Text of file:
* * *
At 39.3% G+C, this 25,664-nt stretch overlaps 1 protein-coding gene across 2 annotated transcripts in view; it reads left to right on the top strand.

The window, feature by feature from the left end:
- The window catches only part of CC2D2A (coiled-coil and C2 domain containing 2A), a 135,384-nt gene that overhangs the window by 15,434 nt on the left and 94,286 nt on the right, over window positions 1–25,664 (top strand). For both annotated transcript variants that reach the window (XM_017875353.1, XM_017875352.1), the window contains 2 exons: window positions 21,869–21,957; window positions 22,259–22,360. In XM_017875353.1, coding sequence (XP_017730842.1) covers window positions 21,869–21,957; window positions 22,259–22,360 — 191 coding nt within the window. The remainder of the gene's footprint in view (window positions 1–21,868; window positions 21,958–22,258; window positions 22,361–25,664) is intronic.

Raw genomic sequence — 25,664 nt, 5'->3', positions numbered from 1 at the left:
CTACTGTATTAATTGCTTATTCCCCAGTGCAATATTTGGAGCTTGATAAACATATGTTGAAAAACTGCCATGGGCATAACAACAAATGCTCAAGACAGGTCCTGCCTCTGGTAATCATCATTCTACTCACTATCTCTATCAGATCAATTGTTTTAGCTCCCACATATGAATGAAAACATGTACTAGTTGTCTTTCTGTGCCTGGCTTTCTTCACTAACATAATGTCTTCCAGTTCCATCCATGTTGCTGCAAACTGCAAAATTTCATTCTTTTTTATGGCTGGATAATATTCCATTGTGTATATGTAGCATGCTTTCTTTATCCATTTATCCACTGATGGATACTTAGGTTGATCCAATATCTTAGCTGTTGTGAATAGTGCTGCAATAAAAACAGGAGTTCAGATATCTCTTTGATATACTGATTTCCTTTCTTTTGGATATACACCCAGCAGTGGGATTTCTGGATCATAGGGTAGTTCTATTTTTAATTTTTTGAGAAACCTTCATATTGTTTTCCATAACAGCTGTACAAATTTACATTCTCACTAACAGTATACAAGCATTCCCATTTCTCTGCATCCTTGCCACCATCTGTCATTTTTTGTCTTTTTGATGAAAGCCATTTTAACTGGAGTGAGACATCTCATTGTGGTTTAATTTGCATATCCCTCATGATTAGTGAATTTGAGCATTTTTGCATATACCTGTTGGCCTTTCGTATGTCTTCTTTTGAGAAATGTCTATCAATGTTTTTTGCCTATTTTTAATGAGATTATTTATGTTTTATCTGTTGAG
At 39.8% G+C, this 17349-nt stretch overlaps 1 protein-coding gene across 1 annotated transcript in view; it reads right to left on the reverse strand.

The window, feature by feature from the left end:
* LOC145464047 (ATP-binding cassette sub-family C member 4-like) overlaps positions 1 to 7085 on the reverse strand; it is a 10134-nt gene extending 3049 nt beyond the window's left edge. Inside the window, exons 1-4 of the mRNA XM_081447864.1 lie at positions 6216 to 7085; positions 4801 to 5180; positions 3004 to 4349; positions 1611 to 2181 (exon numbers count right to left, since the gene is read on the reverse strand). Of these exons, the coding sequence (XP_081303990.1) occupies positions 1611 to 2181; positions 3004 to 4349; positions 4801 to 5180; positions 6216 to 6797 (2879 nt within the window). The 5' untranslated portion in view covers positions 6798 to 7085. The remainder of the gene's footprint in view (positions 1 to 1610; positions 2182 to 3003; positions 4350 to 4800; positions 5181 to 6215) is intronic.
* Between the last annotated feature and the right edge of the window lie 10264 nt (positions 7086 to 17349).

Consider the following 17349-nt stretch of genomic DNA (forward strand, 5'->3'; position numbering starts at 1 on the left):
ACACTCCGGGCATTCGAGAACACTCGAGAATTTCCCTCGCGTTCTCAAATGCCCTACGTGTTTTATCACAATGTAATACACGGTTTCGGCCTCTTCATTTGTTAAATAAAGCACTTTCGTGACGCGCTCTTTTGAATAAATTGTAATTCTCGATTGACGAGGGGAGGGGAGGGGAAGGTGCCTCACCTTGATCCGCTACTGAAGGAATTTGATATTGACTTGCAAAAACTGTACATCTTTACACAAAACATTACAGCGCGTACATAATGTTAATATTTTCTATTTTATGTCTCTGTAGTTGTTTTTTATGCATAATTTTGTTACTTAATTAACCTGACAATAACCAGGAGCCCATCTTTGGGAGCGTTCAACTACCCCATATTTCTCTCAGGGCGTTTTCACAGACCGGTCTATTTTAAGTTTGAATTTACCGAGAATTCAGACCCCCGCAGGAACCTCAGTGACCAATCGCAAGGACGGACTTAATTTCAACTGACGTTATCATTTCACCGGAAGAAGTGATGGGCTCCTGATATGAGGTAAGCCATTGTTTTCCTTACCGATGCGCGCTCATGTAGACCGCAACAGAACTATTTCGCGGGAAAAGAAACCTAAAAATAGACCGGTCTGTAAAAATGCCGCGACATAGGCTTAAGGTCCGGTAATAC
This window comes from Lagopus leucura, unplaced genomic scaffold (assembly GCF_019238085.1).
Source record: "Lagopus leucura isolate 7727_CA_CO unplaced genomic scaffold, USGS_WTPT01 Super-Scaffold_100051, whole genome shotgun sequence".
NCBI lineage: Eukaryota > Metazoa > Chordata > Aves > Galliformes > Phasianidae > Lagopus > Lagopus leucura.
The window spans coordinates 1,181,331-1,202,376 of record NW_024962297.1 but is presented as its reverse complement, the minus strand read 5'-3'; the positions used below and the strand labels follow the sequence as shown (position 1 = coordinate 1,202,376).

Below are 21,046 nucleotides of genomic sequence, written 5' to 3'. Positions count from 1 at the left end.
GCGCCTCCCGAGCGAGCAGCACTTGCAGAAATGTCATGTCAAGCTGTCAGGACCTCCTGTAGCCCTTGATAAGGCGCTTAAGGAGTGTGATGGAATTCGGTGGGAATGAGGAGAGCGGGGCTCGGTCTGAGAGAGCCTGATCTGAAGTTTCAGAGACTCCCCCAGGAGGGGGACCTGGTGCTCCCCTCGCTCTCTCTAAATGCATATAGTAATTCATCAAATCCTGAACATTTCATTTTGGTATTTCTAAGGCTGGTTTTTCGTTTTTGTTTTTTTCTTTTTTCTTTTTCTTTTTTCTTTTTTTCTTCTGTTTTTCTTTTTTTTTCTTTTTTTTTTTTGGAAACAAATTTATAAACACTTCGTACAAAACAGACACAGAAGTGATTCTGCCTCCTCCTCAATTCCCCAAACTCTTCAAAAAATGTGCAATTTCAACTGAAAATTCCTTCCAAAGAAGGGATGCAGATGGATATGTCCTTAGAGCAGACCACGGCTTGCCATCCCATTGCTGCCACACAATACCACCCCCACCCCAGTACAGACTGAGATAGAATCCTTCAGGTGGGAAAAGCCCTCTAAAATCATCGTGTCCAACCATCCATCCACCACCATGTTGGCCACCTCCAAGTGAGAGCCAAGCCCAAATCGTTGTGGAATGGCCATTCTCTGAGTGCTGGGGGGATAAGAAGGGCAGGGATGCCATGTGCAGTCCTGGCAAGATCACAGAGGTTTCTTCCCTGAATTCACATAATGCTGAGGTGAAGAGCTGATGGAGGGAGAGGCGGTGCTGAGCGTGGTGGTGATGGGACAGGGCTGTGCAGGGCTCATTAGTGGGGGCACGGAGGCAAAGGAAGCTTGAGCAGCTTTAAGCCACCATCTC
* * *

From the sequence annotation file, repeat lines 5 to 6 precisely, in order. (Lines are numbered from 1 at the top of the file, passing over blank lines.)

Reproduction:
CTACTGTATTAATTGCTTATTCCCCAGTGCAATATTTGGAGCTTGATAAACATATGTTGAAAAACTGCCATGGGCATAACAACAAATGCTCAAGACAGGTCCTGCCTCTGGTAATCATCATTCTACTCACTATCTCTATCAGATCAATTGTTTTAGCTCCCACATATGAATGAAAACATGTACTAGTTGTCTTTCTGTGCCTGGCTTTCTTCACTAACATAATGTCTTCCAGTTCCATCCATGTTGCTGCAAACTGCAAAATTTCATTCTTTTTTATGGCTGGATAATATTCCATTGTGTATATGTAGCATGCTTTCTTTATCCATTTATCCACTGATGGATACTTAGGTTGATCCAATATCTTAGCTGTTGTGAATAGTGCTGCAATAAAAACAGGAGTTCAGATATCTCTTTGATATACTGATTTCCTTTCTTTTGGATATACACCCAGCAGTGGGATTTCTGGATCATAGGGTAGTTCTATTTTTAATTTTTTGAGAAACCTTCATATTGTTTTCCATAACAGCTGTACAAATTTACATTCTCACTAACAGTATACAAGCATTCCCATTTCTCTGCATCCTTGCCACCATCTGTCATTTTTTGTCTTTTTGATGAAAGCCATTTTAACTGGAGTGAGACATCTCATTGTGGTTTAATTTGCATATCCCTCATGATTAGTGAATTTGAGCATTTTTGCATATACCTGTTGGCCTTTCGTATGTCTTCTTTTGAGAAATGTCTATCAATGTTTTTTGCCTATTTTTAATGAGATTATTTATGTTTTATCTGTTGAG
At 39.8% G+C, this 17349-nt stretch overlaps 1 protein-coding gene across 1 annotated transcript in view; it reads right to left on the reverse strand.